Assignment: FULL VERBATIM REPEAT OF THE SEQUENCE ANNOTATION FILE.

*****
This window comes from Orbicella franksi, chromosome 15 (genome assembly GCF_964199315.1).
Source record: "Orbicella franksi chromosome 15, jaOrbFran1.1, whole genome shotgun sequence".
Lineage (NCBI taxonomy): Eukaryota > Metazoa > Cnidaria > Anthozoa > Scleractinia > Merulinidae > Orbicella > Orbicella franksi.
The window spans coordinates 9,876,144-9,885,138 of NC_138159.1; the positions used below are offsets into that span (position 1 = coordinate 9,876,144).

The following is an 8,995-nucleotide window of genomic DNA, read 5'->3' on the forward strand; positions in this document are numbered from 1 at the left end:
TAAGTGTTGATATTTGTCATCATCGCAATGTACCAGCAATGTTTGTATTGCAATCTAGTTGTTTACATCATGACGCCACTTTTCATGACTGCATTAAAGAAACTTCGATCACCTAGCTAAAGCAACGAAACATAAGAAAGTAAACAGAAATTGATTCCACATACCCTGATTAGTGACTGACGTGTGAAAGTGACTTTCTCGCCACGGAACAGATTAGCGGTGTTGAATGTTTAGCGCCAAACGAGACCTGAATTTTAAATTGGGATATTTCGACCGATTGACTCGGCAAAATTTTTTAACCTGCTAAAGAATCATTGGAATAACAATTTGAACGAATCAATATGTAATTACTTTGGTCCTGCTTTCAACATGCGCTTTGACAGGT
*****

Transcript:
This window comes from Orbicella franksi, chromosome 15 (genome assembly GCF_964199315.1).
Source record: "Orbicella franksi chromosome 15, jaOrbFran1.1, whole genome shotgun sequence".
Lineage (NCBI taxonomy): Eukaryota > Metazoa > Cnidaria > Anthozoa > Scleractinia > Merulinidae > Orbicella > Orbicella franksi.
The window spans coordinates 9,876,144-9,885,138 of NC_138159.1; the positions used below are offsets into that span (position 1 = coordinate 9,876,144).

The following is an 8,995-nucleotide window of genomic DNA, read 5'->3' on the forward strand; positions in this document are numbered from 1 at the left end:
TAAGTGTTGATATTTGTCATCATCGCAATGTACCAGCAATGTTTGTATTGCAATCTAGTTGTTTACATCATGACGCCACTTTTCATGACTGCATTAAAGAAACTTCGATCACCTAGCTAAAGCAACGAAACATAAGAAAGTAAACAGAAATTGATTCCACATACCCTGATTAGTGACTGACGTGTGAAAGTGACTTTCTCGCCACGGAACAGATTAGCGGTGTTGAATGTTTAGCGCCAAACGAGACCTGAATTTTAAATTGGGATATTTCGACCGATTGACTCGGCAAAATTTTTTAACCTGCTAAAGAATCATTGGAATAACAATTTGAACGAATCAATATGTAATTACTTTGGTCCTGCTTTCAACATGCGCTTTGACAGGT